Hike Pocaterra Ridge

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There are a lot of good reasons to hike this well used and easy to navigate trail including larch trees turning their fall golden yellow, beautiful views of Highwood Pass and surrounding peaks, and bears and Bighorn sheep may be seen on nearby slopes and ridges. It's only moderately difficult so a good family & group opportunity for experienced hikers.

During the fall I find the biggest treat is the changing of the larch trees and the beautiful contrast they provide against the landscape with their intense golden yellow colors. One of the best places to experience this is Pocaterra Ridge, located in the Highwood Pass of the Kananaskis region in the Alberta Rockies.

The trailhead can be found by heading south on Highway 40 south from Highway #1 for approximately 70 km. The best way to do this hike is a through hike, so having two vehicles in your group is suggested. I would recommend dropping the first vehicle at Little Highwood Pass day use area and then continuing onto the Highwood Pass recreational trailhead parking lot further south down the highway. This is where the Pocaterra Ridge trail kiosk is and the route begins. taking you back north to your vehicle. The Highwood Pass also holds bragging rights as the highest elevated paved road in Canada at 2206m. Note that this highway pass is closed seasonally from December 1 to June 15 .

I prefer doing the through hike in the south to north direction of the trail as you gain your elevation quickly to the first and highest of the four ridge peaks and get the majority of the elevation gain out of the way at the start when your energy is the best. You then continue along your way up and down the ridge to the remaining 3 peaks.

As you start your way from the Highwood Pass trailhead you will soon come to a fork in the trail; take the left route and begin your way into the forest. After a short while you will come to a nice meadow where you will be greeted by a creek flowing into a beautiful small lake, this spot also is surrounded by your first nice larch forest section. Beyond the lake you will see your first ridge to climb to the tallest peak of the trail at 2670m.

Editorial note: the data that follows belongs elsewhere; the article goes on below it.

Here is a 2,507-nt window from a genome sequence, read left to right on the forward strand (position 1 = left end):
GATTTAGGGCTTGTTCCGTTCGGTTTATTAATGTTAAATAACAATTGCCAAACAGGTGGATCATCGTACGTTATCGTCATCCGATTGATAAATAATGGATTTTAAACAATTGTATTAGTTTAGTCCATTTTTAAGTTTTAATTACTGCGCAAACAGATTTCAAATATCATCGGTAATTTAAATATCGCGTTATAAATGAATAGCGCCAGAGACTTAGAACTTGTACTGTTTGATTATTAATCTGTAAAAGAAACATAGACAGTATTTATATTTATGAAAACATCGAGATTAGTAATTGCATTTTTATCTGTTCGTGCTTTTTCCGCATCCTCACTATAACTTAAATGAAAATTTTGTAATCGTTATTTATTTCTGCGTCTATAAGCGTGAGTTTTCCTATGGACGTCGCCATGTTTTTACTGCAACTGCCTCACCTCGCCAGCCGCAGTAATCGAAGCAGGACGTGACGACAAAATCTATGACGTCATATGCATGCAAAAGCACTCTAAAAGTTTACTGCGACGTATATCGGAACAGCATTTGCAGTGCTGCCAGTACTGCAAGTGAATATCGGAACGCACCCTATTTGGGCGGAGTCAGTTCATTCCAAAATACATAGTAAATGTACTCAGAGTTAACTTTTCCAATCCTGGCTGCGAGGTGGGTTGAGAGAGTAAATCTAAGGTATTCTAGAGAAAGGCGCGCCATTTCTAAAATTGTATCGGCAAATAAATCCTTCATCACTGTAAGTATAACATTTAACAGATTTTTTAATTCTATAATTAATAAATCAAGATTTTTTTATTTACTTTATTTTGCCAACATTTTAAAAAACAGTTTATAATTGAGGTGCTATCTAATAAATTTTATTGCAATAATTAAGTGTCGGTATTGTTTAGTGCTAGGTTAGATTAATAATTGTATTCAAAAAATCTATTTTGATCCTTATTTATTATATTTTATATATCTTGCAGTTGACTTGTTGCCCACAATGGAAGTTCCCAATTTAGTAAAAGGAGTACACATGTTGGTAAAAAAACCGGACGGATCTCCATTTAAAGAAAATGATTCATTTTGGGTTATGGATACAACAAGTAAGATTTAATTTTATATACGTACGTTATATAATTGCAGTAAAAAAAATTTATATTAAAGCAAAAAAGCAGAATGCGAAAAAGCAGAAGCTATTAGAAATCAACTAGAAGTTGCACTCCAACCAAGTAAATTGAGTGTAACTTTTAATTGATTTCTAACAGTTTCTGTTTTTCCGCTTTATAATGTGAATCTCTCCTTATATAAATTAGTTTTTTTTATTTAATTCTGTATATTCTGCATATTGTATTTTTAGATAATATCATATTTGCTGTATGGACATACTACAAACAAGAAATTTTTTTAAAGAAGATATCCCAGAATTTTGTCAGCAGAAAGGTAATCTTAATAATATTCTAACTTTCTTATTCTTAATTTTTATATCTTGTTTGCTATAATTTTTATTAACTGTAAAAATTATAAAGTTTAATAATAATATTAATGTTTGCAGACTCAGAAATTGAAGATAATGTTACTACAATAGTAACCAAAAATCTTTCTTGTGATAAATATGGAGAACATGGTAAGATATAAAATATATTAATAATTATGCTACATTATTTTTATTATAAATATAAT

From the top of the first peak looking north you will see the undulating up and down path along the ridge across the remaining peaks. The biggest treat is the larch forest between peaks 3 and 4 - here you will be walking through dense golden colors and enjoying the views. You gain the final peak and then decent steadily back down towards Little Highwood Pass. Once you reach the valley floor you will turn east and need to cross the Pocaterra Creek; be mindful of seasonal water flows in this location as you will be crossing the water here. Watch for flag tape and cairns to mark the path. Once across the creek you hike up to the highway and cross the road to the Little Highwood Pass where you left your 2nd vehicle earlier in the day.

For this hike I would give yourself 6-8 hrs depending on your pace and of course the amount of sight seeing you indulge in. Starting elevation at Highwood Pass is 2206 and ending elevation at Little Highwood Pass is 1920m, with the highest elevation achieved at Peak 1 being 2670m. Going the south to north route saves you the 300m elevation gain difference between the parking spots so you will end up doing about 650m elevation gain covering roughly 9km in distance.

Get out and explore this beautiful spot in spring and summer but as my adventure suggests, fall is the best time I think. Have fun and do something Beyond The Usual by experiencing this hike.

Pack List

  • 10 Essentials
  • Bear Spray - prime Grizzly habitat
  • Camera - the larches will overwhelm you
  • Food/Water for 6-8 hr hike
  • Solid footwear for rocky terrain
  • Adequate clothing for unpredictable fall alpine weather
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Activities:

Hiking, Photography

Skill Level:

Intermediate

Season:

Autumn

Trail Type:

Out-and-Back

Distance:

9 Miles

Elev. Gain:

650 Feet

Features:

Bathrooms
Dog Friendly
Easy Parking
Family Friendly
Forest
Groups
Scenic
Wildlife

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Added by Chris Istace

Living life to the fullest on Vancouver Island. 
 Following a path of mindfulness, simplicity and time spent in the beautiful outdoors.
 
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